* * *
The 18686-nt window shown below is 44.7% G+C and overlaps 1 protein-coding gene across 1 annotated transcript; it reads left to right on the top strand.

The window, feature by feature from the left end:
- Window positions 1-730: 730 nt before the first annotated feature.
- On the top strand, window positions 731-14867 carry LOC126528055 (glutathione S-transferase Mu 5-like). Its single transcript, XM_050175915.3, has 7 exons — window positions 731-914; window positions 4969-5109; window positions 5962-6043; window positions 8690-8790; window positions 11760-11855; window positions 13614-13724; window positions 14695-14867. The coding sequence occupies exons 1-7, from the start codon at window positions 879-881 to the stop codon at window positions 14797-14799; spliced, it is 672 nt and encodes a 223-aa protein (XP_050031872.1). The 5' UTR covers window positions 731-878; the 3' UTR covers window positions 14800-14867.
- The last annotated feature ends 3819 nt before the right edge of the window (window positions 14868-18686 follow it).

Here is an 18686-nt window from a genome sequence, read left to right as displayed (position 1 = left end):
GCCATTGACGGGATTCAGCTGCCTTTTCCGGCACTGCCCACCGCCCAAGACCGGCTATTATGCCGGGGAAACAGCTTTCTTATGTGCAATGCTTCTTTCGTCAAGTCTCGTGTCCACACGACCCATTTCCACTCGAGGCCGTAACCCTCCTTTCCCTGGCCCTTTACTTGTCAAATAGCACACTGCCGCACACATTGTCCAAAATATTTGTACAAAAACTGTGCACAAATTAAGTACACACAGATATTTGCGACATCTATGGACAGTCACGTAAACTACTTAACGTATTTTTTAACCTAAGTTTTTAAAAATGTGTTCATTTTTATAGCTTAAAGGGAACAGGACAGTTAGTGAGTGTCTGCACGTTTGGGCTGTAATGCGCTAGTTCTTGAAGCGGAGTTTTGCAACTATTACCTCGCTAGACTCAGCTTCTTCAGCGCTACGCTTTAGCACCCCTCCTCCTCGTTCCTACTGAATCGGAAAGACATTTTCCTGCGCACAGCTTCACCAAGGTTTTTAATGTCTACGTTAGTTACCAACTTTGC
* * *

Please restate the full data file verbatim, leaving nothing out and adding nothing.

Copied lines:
The 18686-nt window shown below is 44.7% G+C and overlaps 1 protein-coding gene across 1 annotated transcript; it reads left to right on the top strand.

The window, feature by feature from the left end:
- Window positions 1-730: 730 nt before the first annotated feature.
- On the top strand, window positions 731-14867 carry LOC126528055 (glutathione S-transferase Mu 5-like). Its single transcript, XM_050175915.3, has 7 exons — window positions 731-914; window positions 4969-5109; window positions 5962-6043; window positions 8690-8790; window positions 11760-11855; window positions 13614-13724; window positions 14695-14867. The coding sequence occupies exons 1-7, from the start codon at window positions 879-881 to the stop codon at window positions 14797-14799; spliced, it is 672 nt and encodes a 223-aa protein (XP_050031872.1). The 5' UTR covers window positions 731-878; the 3' UTR covers window positions 14800-14867.
- The last annotated feature ends 3819 nt before the right edge of the window (window positions 14868-18686 follow it).

Here is an 18686-nt window from a genome sequence, read left to right as displayed (position 1 = left end):
GCCATTGACGGGATTCAGCTGCCTTTTCCGGCACTGCCCACCGCCCAAGACCGGCTATTATGCCGGGGAAACAGCTTTCTTATGTGCAATGCTTCTTTCGTCAAGTCTCGTGTCCACACGACCCATTTCCACTCGAGGCCGTAACCCTCCTTTCCCTGGCCCTTTACTTGTCAAATAGCACACTGCCGCACACATTGTCCAAAATATTTGTACAAAAACTGTGCACAAATTAAGTACACACAGATATTTGCGACATCTATGGACAGTCACGTAAACTACTTAACGTATTTTTTAACCTAAGTTTTTAAAAATGTGTTCATTTTTATAGCTTAAAGGGAACAGGACAGTTAGTGAGTGTCTGCACGTTTGGGCTGTAATGCGCTAGTTCTTGAAGCGGAGTTTTGCAACTATTACCTCGCTAGACTCAGCTTCTTCAGCGCTACGCTTTAGCACCCCTCCTCCTCGTTCCTACTGAATCGGAAAGACATTTTCCTGCGCACAGCTTCACCAAGGTTTTTAATGTCTACGTTAGTTACCAACTTTGC